What if there was no historical figure named Jesus? Set aside the question of the resurrection and just look at the rest of what we christians assume to be true. For example, I’ve always thought there was a firm consensus among scholars that there was a man name Jesus, from Nazareth, who was a great teacher and healer. While in a discussion with some hard core atheists, there was an insistence that there was no credible first-hand accounts of this man called Jesus.
My own christianity doesn’t center around the idea of Jesus as God. I’m perfectly content with the idea, even, that the resurrection may be just another metaphor for everlasting life through self-sacrifice and faith in god. Growing up I learned Jesus’ message was to love our neighbors, care for the poor, and center our lives around god. This message speaks to the core of my being and it’s why I consider myself christian rather than, say, Buddhist or Unitarian. My religion also centers entirely around the notion that the stories the Bible tells (which are metaphors as far as I’m concerned, not literal history) can help us be kind to each other and make the world a more peaceful place.
What then if there really was no Jesus as I’ve always assumed there was? Can I have faith in a myth? Can the idea of the story sustain me even if there was no human being who was so spiritually connected with God that he believed love and peace were the purpose of life? I’m not sure.
I set out to see if these arrogant know-it-all atheists from the newsgroup discussions were right. And it turns out they were. Even among the most Christian of historians, there are no solid claims of first-hand accounts of this man Jesus of Nazareth. Even the Romans who were serious record keepers probably only listed Jesus’ crucifixion as just another executed poor carpenter. A handy resource for my few weeks of research was the Frontline series, “From Jesus to Christ.” On this site there’s a good article from TIKKUN Magazine by Claudia Setzer that summarizes the closest any historian I’ve found will come to claiming there was, without a doubt, this man name Jesus. In this article, Setzer writes:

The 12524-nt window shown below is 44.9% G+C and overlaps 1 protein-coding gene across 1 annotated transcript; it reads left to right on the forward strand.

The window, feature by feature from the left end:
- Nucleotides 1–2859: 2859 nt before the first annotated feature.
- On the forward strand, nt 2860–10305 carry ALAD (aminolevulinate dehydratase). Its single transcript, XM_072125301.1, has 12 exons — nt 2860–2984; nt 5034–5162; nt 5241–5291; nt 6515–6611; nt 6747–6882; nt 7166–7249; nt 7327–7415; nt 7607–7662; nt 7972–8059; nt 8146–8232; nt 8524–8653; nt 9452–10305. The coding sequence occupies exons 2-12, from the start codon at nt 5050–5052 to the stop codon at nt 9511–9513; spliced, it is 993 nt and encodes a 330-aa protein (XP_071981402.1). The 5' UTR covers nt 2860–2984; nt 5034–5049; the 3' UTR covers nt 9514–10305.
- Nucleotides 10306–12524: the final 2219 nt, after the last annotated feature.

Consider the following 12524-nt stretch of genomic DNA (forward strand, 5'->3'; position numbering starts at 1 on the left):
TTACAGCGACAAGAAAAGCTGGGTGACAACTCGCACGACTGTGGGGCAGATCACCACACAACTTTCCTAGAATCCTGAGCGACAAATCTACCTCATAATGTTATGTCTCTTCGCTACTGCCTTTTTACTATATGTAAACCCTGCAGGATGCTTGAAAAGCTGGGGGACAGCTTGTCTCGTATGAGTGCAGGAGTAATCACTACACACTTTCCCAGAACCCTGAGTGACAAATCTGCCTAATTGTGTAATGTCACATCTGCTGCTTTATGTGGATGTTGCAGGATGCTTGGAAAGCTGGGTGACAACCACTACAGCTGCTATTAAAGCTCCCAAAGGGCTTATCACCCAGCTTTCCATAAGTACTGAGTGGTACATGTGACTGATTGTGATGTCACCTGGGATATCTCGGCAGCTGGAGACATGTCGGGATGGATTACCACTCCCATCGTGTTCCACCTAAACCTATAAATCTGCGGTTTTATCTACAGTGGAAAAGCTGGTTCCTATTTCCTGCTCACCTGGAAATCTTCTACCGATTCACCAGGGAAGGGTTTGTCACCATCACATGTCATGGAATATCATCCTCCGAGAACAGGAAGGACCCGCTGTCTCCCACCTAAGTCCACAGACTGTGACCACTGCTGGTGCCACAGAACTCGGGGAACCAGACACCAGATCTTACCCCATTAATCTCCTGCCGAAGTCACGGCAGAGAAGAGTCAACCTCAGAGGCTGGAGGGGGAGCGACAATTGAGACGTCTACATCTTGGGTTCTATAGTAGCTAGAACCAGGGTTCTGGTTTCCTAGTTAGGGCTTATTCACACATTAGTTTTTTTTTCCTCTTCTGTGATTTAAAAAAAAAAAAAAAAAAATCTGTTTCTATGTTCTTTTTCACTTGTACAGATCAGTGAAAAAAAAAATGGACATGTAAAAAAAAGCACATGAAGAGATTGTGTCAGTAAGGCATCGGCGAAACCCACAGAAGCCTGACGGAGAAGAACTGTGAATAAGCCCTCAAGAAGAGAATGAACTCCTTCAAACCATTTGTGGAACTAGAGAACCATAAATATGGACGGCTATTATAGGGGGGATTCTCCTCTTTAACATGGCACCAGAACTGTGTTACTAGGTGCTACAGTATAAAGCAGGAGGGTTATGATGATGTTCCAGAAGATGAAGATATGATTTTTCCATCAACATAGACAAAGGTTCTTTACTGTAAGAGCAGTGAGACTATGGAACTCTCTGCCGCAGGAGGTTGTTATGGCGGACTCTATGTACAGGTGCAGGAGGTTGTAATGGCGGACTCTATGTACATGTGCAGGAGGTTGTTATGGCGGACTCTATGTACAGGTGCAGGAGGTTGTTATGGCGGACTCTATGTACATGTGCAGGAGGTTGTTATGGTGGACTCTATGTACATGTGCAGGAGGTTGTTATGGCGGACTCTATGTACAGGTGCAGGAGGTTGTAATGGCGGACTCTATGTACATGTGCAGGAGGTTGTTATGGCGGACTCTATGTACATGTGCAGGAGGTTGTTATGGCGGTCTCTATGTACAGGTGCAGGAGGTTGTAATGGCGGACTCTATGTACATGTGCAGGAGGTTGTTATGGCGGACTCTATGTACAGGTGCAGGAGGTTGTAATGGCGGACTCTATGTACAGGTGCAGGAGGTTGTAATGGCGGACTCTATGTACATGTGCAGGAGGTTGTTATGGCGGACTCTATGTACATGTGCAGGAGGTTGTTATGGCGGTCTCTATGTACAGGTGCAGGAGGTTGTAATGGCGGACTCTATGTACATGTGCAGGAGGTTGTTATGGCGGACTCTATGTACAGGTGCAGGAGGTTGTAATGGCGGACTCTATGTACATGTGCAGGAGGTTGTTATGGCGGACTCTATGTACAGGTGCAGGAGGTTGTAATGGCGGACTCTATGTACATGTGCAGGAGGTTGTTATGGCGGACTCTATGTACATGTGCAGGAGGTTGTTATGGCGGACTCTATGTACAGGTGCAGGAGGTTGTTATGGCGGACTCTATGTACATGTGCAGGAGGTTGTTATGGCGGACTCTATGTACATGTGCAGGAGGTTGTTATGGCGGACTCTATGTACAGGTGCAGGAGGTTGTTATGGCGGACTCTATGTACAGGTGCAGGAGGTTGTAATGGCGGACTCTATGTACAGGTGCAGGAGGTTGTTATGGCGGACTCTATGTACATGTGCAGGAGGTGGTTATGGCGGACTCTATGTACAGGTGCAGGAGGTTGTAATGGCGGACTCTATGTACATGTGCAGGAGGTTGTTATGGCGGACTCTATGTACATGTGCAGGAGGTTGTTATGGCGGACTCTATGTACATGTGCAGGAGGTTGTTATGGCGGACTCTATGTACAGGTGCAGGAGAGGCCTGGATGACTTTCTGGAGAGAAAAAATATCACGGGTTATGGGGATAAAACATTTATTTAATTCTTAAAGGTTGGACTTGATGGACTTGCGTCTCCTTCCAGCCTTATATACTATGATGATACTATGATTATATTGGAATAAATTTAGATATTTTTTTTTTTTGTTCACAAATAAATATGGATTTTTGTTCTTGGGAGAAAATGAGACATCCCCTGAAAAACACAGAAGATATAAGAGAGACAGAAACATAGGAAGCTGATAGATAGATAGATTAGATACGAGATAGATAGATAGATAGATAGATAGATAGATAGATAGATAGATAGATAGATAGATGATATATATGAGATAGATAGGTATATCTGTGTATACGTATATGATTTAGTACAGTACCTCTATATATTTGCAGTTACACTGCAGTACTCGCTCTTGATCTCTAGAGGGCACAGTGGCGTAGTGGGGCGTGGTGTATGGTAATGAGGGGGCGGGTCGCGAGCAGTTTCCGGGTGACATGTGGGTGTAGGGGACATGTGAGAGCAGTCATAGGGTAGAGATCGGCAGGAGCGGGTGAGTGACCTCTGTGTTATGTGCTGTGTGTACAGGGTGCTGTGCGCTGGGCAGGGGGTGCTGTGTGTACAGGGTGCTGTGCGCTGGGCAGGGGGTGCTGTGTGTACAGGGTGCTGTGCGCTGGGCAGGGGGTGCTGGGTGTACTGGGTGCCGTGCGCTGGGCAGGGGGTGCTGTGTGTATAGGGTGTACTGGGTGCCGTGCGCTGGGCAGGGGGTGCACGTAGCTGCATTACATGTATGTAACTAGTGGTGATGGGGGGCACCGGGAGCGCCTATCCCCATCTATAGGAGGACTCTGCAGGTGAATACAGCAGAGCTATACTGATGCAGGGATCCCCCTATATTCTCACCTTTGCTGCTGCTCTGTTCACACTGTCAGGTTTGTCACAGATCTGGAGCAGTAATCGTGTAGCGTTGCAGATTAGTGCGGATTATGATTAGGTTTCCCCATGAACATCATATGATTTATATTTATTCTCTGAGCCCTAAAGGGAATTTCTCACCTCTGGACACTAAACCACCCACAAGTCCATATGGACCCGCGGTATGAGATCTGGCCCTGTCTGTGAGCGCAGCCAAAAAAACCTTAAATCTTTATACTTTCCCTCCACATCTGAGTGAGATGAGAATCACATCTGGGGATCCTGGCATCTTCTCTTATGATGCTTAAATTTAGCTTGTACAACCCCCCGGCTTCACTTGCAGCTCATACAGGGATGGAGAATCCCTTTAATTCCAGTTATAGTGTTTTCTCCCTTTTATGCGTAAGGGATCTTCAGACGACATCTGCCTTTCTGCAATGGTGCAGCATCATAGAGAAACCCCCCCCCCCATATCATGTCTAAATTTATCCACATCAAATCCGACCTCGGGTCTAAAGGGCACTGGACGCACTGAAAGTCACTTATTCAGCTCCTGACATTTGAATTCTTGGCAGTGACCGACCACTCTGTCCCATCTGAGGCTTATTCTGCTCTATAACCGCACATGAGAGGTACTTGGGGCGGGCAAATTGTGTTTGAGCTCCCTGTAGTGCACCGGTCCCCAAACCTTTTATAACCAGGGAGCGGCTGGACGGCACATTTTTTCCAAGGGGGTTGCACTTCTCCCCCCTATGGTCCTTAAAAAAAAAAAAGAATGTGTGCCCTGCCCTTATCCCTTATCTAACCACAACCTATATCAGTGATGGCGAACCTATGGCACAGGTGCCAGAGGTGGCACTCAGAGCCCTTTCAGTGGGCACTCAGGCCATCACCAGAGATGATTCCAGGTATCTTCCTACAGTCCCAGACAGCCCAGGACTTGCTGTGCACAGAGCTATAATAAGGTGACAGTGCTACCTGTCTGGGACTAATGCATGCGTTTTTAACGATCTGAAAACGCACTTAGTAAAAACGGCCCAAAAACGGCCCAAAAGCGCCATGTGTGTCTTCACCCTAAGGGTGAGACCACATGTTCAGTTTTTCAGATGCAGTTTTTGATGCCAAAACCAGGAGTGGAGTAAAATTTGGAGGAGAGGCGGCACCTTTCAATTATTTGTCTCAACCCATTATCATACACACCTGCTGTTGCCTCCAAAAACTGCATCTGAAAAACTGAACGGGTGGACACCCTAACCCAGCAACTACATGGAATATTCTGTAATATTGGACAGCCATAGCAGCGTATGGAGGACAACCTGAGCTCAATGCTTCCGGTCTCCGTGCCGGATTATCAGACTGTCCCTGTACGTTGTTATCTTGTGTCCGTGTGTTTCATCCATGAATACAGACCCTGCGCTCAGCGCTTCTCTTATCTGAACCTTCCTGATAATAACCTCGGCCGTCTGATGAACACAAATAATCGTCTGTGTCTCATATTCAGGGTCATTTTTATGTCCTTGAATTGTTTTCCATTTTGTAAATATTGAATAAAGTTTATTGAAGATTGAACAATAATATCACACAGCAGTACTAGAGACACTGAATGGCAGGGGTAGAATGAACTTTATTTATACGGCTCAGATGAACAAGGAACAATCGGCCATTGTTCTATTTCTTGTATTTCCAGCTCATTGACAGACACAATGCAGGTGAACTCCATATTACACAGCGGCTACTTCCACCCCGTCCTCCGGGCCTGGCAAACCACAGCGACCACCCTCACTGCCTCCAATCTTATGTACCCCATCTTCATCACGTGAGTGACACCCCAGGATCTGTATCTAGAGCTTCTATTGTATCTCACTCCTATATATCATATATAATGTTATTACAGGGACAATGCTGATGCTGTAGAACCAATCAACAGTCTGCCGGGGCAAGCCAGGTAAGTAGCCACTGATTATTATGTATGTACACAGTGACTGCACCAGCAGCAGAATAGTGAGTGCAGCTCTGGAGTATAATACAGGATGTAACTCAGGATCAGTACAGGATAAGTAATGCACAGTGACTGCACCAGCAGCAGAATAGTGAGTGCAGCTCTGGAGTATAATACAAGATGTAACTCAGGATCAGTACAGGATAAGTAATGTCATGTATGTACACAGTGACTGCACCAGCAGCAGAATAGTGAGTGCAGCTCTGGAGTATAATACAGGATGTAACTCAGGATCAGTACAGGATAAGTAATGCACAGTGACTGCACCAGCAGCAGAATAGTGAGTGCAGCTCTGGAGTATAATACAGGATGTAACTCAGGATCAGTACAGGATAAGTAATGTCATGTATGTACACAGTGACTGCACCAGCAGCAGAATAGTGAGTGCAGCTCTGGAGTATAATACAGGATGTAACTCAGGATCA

“His followers, and even a non-believer like the Jewish historian Josephus, recall Jesus as a healer, exorcist, and miracle worker.”
But going a bit deeper into the Josephus records I learned that even these are a bit sketchy. I wasn’t able to find any historian (besides a few Evangelical Fundamentalist Christians) who would claim there was first-hand evidence that Jesus existed.
Personally, I don’t find this troubling. I also don’t find it anything close to proof that the man didn’t exist. However, it does cause me to question what matters to me in my faith.
When I consider if Jesus was a real man who taught such important lessons, who washed the feet of the prostitutes and dined with lepers and tax collectors, I realize it really is that message that drives me. In fact, the earliest Christians seem most in tune with how I view christianity. While they did celebrate the death and resurrection of Jesus (Christ) as their reason for being, their communities also centered around equality in societies where hierarchical social structures were the norm.
In my Dad’s most recent book, Ritualizing Nature: Renewing Christian Liturgy in a Time of Crisis, he writes about the earliest Christians bringing together the bread and the wine. He writes:
“This was part of ‘the work of the people.’ But the very poor among those members typically could not afford to bring wine. So they brought water (which, according to cultural mores, was perfectly appropriate). That water they poured into the large, common chalice, mingling it with the wine from the others, so that, in the end, there was then only one offering. All social, political, and cultural distinctions were thereby countermanded and transfigured…Thus, for what Christians today is often merely a routine act of traditional symbolism–biblically rooted, to be sure, but not of major ritual importance–was for those early Christians a profound and revolutionary public acknowledgment of a new kind of egalitarian society and a new kind of hope for the whole world.”
There are countless examples like this of the earliest Christians authentically living by Christ’s example. Christianity got off track, in my relatively uninformed and humble opinion, when it moved beyond the countercultural activism through spiritual connection and adopted hierarchical power structures.
I’ll admit my world was a bit rattled when I confirmed the argumentative atheists were right about the absence of first-hand historical proof of Jesus’ existence. I’ve questioned all sorts of aspects of Christianity, but always assumed there was no doubt that the man lived, taught, and healed. I don’t feel any closer to knowing if he was an amalgamation of lots of good ideas or if he was truly a living human being. After these searches, however, I do feel closer to my commitment to the message. Love your neighbor. Help the needy. Care for the Earth. Commune with god. Strive for peace. These messages are why I still consider myself a christian person.